-Although some carts use bio-degradable/compostable paper/plastic goods, these products only decompose in industrial compost operations, not landfill or home compost. How can a composting program be set up in food cart pods with more than 3-4 trucks?

  4. Leave the carts alone! They can only verbally praise them. ANY taxes, regulations, or even financial support or deterrents, will destroy this wonderful “culture”.

  5. Would be curious to know about any known plans for new pods in the future, what the most likely locations of such pods might be.

  6. Regarding to-go containers, here’s pretty awesome system. Of course, it would take a lot of cooperation between cart owners- maybe something individual pods could pursue together.

    eco-clamshells at Eckerd College:
    http://www.eckerd.edu/green/waste/ecoclamshell.php

    eco-takeouts from G.E.T. Enterprises, Inc.:
    http://67.99.204.233/Merchant2/merchant.mvc?Screen=CTGY&Category_Code=EC

  7. A lot of carts (that I am aware) are very keen on the idea of bio-friendly containers and use them. Having mandatory re-usable dishware would be impractical. By virtue of a carts design and operation, they use a minimal amount of water – and for every gallon that gets used – a gallon now needs to be discharged and disposed of. You can bet that every cart owner in town is intimately familiar with every drop of water they consume. It’s a huge part of the operation – and for some, it can get costly.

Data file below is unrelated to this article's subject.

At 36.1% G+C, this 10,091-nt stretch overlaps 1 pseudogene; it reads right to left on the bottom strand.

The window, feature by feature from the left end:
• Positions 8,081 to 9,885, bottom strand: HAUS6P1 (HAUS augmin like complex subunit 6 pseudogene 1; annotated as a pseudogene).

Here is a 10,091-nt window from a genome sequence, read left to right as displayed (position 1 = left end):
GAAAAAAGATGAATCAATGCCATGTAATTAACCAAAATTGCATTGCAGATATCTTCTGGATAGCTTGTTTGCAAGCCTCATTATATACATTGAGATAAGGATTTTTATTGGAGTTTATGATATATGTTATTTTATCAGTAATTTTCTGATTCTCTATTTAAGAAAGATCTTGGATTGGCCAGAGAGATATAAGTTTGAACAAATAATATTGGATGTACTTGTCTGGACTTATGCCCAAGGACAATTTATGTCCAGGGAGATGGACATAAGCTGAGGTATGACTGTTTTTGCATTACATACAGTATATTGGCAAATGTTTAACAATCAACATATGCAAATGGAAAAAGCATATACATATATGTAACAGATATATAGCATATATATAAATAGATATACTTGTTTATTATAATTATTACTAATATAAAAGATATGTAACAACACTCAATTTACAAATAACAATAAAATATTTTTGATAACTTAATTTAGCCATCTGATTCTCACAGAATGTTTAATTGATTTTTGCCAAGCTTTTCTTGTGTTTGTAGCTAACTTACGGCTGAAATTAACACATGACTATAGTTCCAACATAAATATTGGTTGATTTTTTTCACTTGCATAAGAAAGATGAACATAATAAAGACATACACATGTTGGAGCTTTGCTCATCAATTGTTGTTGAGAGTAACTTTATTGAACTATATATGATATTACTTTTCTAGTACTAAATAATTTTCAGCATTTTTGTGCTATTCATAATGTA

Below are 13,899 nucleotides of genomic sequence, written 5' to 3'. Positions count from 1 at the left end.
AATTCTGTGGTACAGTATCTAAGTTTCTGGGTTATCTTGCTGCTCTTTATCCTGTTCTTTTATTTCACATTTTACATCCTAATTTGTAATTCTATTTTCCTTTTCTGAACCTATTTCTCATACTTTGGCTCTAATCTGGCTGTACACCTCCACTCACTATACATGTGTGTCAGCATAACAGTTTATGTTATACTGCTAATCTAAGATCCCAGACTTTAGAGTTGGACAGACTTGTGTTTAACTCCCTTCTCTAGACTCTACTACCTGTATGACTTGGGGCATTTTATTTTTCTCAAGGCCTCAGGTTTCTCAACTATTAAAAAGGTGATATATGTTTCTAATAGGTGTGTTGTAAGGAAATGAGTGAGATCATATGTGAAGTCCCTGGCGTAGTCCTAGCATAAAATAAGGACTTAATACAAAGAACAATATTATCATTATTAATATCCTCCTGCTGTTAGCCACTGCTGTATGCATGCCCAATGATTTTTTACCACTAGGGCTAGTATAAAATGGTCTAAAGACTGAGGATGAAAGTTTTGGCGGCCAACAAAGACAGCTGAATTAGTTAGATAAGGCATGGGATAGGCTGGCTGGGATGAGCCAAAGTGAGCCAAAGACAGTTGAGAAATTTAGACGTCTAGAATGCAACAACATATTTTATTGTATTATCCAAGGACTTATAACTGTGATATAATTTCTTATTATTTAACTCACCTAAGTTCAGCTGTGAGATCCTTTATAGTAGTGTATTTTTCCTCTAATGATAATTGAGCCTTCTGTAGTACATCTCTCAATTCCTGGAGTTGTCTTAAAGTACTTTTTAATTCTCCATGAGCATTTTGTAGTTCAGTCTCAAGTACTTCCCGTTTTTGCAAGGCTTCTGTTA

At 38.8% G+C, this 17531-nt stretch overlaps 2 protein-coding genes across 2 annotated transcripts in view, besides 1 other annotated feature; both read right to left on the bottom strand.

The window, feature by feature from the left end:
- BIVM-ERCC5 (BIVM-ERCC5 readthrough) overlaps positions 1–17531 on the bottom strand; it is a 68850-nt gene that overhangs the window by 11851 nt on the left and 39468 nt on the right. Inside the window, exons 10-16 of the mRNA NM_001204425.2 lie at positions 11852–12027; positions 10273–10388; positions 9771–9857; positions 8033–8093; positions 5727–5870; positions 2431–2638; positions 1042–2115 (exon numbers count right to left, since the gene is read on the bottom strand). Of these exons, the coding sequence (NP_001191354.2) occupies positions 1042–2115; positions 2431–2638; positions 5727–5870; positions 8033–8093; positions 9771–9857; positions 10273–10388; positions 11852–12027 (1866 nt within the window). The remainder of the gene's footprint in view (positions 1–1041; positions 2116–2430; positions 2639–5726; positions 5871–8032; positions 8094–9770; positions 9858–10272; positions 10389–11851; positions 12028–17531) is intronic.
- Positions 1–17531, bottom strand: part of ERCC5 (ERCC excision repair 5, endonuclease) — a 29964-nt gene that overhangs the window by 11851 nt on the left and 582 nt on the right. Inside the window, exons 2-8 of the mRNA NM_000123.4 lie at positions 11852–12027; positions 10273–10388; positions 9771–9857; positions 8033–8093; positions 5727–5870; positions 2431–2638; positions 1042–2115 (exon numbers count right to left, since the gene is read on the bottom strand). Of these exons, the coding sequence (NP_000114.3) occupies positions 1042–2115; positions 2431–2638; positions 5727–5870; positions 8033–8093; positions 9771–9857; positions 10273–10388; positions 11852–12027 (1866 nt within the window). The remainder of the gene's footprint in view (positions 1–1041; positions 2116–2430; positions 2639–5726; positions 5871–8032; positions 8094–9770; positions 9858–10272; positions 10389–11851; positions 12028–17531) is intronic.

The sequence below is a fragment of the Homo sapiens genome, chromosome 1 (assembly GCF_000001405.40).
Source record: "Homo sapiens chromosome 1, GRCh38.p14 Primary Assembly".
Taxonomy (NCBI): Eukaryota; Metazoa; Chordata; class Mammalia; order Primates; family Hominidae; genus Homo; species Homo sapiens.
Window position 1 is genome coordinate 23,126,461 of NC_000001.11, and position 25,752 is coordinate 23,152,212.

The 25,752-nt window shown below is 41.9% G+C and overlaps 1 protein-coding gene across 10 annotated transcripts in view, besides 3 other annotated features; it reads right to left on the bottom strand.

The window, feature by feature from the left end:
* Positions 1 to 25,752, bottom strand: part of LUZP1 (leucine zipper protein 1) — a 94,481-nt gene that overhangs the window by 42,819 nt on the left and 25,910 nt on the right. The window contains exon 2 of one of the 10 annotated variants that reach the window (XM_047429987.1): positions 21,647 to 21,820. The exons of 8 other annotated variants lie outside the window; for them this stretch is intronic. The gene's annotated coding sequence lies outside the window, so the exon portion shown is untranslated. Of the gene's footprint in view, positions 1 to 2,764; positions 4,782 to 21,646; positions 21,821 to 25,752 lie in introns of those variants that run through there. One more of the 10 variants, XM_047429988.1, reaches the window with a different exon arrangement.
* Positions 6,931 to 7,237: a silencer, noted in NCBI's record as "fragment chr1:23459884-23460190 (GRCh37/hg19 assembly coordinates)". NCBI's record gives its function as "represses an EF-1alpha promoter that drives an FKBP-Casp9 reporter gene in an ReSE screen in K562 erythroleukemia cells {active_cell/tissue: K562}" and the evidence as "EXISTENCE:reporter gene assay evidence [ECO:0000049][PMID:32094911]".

I love my home and am proud of the accomplishment that has had Portland and Oregon lead the way with concepts that help protect our environment. I was a kid when we adopted the very first bottle bill. The rest of the country soon followed. I cheered when we were able to enlighten others of the dangers of poly styrene containers and were able to effect a ban on their use here locally.

    …And I agree that there needs to be a solution to what some see as a waste issue. But it is important that the cart owners themselves are not made to carry the burden for a customers trash. That responsibility should weigh heavily towards the consumer. I mean, when I buy something from a drive through, or even a delivery pizza in a box – I take on the responsibility for my own trash. When I dispose of a coffee cup from Starbucks (Spella) into a city street trash bin on the sidewalk, who’s responsible for that?

  8. I support the question of how can Mult. Co. help the carts compost. The carts are somewhat business incubators, a place to start out on a low budget, and it is really important to have that in any economy, but especially in this one.

  9. Brooke Howes says